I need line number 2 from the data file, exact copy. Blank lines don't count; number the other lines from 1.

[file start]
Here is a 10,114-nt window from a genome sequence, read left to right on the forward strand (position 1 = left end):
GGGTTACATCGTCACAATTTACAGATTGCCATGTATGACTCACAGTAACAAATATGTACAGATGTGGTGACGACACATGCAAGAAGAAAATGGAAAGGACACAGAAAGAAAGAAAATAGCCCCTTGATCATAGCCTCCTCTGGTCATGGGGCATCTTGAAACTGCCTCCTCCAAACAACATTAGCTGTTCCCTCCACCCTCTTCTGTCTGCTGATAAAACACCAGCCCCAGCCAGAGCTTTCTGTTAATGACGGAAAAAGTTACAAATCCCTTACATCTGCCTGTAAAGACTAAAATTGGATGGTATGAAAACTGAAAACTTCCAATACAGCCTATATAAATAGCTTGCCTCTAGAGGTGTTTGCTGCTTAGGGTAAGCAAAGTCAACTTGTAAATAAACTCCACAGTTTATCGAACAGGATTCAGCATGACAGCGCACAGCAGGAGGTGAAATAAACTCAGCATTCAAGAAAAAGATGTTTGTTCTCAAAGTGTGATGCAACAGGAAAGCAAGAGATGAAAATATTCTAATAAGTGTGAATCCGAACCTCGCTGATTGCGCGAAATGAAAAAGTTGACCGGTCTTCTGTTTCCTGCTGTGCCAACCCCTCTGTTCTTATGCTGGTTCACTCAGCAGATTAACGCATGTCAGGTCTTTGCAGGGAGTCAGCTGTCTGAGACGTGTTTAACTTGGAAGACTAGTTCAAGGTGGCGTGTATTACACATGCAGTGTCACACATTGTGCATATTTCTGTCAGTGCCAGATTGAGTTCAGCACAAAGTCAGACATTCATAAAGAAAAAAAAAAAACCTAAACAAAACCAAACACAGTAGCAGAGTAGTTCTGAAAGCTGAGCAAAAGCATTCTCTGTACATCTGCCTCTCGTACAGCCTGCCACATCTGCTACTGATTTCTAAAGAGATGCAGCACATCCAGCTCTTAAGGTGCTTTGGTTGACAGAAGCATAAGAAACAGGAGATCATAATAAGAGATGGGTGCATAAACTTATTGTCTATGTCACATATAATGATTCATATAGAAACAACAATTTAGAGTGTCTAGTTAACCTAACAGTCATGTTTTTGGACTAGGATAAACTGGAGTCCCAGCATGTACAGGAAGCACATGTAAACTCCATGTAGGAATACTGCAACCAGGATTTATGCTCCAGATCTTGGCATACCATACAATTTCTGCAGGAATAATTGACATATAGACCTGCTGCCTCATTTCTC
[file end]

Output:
GGGTTACATCGTCACAATTTACAGATTGCCATGTATGACTCACAGTAACAAATATGTACAGATGTGGTGACGACACATGCAAGAAGAAAATGGAAAGGACACAGAAAGAAAGAAAATAGCCCCTTGATCATAGCCTCCTCTGGTCATGGGGCATCTTGAAACTGCCTCCTCCAAACAACATTAGCTGTTCCCTCCACCCTCTTCTGTCTGCTGATAAAACACCAGCCCCAGCCAGAGCTTTCTGTTAATGACGGAAAAAGTTACAAATCCCTTACATCTGCCTGTAAAGACTAAAATTGGATGGTATGAAAACTGAAAACTTCCAATACAGCCTATATAAATAGCTTGCCTCTAGAGGTGTTTGCTGCTTAGGGTAAGCAAAGTCAACTTGTAAATAAACTCCACAGTTTATCGAACAGGATTCAGCATGACAGCGCACAGCAGGAGGTGAAATAAACTCAGCATTCAAGAAAAAGATGTTTGTTCTCAAAGTGTGATGCAACAGGAAAGCAAGAGATGAAAATATTCTAATAAGTGTGAATCCGAACCTCGCTGATTGCGCGAAATGAAAAAGTTGACCGGTCTTCTGTTTCCTGCTGTGCCAACCCCTCTGTTCTTATGCTGGTTCACTCAGCAGATTAACGCATGTCAGGTCTTTGCAGGGAGTCAGCTGTCTGAGACGTGTTTAACTTGGAAGACTAGTTCAAGGTGGCGTGTATTACACATGCAGTGTCACACATTGTGCATATTTCTGTCAGTGCCAGATTGAGTTCAGCACAAAGTCAGACATTCATAAAGAAAAAAAAAAAACCTAAACAAAACCAAACACAGTAGCAGAGTAGTTCTGAAAGCTGAGCAAAAGCATTCTCTGTACATCTGCCTCTCGTACAGCCTGCCACATCTGCTACTGATTTCTAAAGAGATGCAGCACATCCAGCTCTTAAGGTGCTTTGGTTGACAGAAGCATAAGAAACAGGAGATCATAATAAGAGATGGGTGCATAAACTTATTGTCTATGTCACATATAATGATTCATATAGAAACAACAATTTAGAGTGTCTAGTTAACCTAACAGTCATGTTTTTGGACTAGGATAAACTGGAGTCCCAGCATGTACAGGAAGCACATGTAAACTCCATGTAGGAATACTGCAACCAGGATTTATGCTCCAGATCTTGGCATACCATACAATTTCTGCAGGAATAATTGACATATAGACCTGCTGCCTCATTTCTC